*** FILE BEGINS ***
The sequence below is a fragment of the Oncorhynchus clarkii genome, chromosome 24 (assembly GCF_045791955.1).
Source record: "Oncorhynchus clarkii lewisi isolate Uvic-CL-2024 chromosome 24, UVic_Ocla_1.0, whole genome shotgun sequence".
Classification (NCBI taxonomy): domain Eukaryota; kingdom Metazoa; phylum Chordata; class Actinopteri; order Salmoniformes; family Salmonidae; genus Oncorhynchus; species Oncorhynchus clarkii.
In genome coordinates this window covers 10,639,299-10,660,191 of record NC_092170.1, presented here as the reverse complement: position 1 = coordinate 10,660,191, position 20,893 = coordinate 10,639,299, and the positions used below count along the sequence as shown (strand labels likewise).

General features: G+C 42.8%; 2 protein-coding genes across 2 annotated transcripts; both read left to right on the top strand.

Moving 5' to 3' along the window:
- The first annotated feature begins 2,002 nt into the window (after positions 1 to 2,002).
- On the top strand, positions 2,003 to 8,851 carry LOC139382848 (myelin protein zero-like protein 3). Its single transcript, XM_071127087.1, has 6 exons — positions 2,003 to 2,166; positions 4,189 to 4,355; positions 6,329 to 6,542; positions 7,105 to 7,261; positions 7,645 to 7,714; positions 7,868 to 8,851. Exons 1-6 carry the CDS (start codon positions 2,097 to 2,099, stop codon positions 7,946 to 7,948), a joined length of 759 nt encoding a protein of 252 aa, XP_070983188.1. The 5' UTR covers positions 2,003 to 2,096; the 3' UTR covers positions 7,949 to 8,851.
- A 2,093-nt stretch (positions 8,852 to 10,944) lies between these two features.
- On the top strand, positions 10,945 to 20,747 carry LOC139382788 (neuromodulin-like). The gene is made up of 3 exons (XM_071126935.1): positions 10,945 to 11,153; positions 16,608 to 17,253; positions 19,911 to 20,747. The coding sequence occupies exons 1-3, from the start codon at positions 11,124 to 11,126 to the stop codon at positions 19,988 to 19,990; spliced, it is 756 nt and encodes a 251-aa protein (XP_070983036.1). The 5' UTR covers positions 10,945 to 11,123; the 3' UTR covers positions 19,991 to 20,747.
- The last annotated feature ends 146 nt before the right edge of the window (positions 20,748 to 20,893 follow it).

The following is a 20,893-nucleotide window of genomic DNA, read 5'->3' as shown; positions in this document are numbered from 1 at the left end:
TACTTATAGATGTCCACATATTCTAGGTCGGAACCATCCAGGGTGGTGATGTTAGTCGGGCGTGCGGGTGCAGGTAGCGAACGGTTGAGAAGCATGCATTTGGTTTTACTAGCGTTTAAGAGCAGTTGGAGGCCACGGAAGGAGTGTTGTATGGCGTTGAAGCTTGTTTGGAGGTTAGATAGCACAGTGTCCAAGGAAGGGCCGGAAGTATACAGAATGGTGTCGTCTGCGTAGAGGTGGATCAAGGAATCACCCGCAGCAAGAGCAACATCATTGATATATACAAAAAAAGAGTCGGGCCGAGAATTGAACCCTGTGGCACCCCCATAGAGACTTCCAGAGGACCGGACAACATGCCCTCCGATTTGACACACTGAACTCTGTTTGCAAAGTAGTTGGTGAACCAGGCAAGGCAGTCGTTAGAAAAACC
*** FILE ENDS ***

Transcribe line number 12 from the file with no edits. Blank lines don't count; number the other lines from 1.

The following is a 20,893-nucleotide window of genomic DNA, read 5'->3' as shown; positions in this document are numbered from 1 at the left end: